Writing a will is ever more important due to COVID-19 – but how do you do it?

woman at window

Few of us imagined we would ever live though a pandemic, and yet COVID-19 has arrived, and is here to stay, for now at least. Even when lockdown eases, we will all be facing social distancing for some time to come.

The pandemic has brought our own mortality sharply into focus. A lot of people have sadly lost family members, and many of us are looking ahead to ensure our own families are protected, should the worst happen.

Over half of UK adults have not written a will. If this is you, the rules of intestacy will apply. This means that while your blood relatives may inherit, it may not be what you would have chosen yourself.

It is especially important to write a will if you live with someone but are not married or in a civil partnership, as he or she has no automatic rights of inheritance. If you have children, they will be protected, but not your partner, unless you own property jointly.

Who should witness a will – and how?

While in normal circumstances it is easy enough to get a will drawn up and signed, in these days of lockdown and social distancing, it’s a bit more complicated.

It is a legal requirement to have two witnesses when you sign your will. These must be independent, meaning they cannot be people who will benefit themselves. This leaves you with the challenge of getting a physical document signed by people who are outside your household, while still complying with government rules.

It’s not impossible, however. A number of firms have come up with imaginative solutions involving witnessing the will over a fence, or across a driveway, and then using gloves and separate pens to sign at a safe distance. This may be trickier, however, if you are isolating or in hospital.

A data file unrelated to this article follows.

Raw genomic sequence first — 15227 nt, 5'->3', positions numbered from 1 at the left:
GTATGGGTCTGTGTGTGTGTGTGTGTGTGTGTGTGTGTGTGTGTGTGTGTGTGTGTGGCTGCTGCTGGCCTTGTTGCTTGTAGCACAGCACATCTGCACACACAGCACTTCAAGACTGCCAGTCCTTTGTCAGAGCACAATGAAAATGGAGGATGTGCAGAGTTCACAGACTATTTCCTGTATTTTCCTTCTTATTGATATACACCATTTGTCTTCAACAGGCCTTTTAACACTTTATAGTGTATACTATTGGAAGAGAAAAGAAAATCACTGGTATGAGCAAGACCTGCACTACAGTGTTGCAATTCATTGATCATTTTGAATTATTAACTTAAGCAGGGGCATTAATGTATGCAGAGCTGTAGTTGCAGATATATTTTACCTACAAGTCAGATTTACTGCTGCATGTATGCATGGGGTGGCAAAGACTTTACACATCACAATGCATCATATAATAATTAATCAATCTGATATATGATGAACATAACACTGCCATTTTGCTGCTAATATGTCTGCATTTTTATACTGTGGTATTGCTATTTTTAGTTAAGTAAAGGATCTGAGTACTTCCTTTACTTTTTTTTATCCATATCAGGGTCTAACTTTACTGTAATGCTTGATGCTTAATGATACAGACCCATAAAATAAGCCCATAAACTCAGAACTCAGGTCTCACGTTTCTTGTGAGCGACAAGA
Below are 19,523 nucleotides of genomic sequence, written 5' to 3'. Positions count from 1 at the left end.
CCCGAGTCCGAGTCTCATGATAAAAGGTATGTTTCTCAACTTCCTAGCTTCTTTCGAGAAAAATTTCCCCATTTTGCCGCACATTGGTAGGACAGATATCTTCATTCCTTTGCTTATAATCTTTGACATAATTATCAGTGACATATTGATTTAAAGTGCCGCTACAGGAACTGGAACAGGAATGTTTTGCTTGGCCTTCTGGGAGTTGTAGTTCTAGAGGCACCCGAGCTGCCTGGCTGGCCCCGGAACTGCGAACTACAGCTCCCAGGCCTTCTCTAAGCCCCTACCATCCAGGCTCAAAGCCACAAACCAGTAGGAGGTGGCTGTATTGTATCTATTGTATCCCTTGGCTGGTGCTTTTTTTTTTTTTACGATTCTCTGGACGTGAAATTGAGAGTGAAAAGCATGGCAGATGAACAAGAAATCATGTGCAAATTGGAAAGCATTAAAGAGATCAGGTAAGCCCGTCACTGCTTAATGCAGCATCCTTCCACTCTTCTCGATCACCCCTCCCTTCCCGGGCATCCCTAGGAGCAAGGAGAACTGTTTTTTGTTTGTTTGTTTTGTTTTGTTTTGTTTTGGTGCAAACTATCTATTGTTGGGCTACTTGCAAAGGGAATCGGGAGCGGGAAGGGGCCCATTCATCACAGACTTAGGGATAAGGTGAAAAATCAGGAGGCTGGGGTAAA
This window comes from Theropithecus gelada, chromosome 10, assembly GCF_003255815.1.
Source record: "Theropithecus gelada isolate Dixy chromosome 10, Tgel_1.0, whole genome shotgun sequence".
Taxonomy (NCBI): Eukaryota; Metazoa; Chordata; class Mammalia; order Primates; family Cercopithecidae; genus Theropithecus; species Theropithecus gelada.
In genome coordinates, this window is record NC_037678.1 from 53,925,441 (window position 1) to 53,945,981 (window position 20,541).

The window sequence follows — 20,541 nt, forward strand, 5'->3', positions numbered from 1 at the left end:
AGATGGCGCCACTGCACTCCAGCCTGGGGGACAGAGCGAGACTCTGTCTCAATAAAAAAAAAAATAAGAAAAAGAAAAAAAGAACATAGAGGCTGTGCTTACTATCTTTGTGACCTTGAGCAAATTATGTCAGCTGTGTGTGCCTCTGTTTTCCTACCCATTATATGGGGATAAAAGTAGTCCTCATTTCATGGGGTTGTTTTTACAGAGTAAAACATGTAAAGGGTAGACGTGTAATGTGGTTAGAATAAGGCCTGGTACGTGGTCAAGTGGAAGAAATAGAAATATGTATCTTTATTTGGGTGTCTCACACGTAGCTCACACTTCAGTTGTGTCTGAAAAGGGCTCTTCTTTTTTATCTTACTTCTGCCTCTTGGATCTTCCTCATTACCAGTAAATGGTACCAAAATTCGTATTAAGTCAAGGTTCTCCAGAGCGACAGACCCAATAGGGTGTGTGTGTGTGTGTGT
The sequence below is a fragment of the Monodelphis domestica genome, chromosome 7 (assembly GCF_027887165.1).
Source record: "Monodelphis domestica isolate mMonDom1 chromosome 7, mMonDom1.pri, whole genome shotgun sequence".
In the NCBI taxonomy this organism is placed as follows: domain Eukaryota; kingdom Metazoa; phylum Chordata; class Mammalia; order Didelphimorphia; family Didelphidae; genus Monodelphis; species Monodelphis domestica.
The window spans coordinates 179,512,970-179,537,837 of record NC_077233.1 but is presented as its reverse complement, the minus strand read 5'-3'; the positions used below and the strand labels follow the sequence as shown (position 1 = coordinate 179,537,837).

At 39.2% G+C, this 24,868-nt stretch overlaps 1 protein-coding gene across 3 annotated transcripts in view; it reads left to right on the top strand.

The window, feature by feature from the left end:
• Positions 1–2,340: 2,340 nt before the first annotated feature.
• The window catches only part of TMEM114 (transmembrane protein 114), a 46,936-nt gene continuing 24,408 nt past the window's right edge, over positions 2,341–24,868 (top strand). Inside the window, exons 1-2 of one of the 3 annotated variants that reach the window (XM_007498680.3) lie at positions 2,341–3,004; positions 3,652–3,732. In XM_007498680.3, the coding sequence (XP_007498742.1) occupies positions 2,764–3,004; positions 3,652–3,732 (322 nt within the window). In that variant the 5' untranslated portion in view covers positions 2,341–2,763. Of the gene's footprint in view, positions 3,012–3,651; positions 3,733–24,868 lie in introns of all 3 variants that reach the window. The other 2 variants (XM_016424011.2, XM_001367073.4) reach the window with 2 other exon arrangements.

Make sure it’s valid

While many of us are using facilities such as Zoom or WhatsApp as a substitute for work or social meetings, it is important to recognise that a will witnessed by videoconferencing will not be legally valid in England and Wales and Northern Ireland.

If your will is disputed after your death, your family could be in for some stressful and expensive court proceedings. You need to avoid this at all costs.

There are moves to encourage the Ministry of Justice to change its rules, but you should not take a chance on this happening.

‘We are hoping the Ministry of Justice will introduce temporary legislative measures such as reducing the number of witnesses and considering video witnessing,’ says Emily Deane TEP, Technical Counsel at STEP. ‘However, until the government makes a decision on this, if people sign wills without witnesses, or using video conferencing or any other variations, then they risk the will being invalid or ineffective.’

It should be noted that Scotland has adopted different rules, and is temporarily allowing wills to be witnessed by solicitors via videoconference.

If you do need to resort to irregular means to execute your will, you may wish to consider returning to it after the current crisis has passed to have it executed in a more traditional manner, so that there is no doubt about its validity.

Seek advice

Our recommendation is to discuss your circumstances with a reliable practitioner. It is easy to find one local to you, and he or she will be able to recommend a way forward.


An article of this kind can never provide a complete guide to the law in these areas, which may be subject to change from time to time. The opinions and suggestions made within this article should not be interpreted as specific advice in relation to any particular individual or individuals. Neither STEP, the article author or their firm accept responsibility for any loss occasioned by someone acting or refraining to act on the basis of the opinions and suggestions contained in this article. More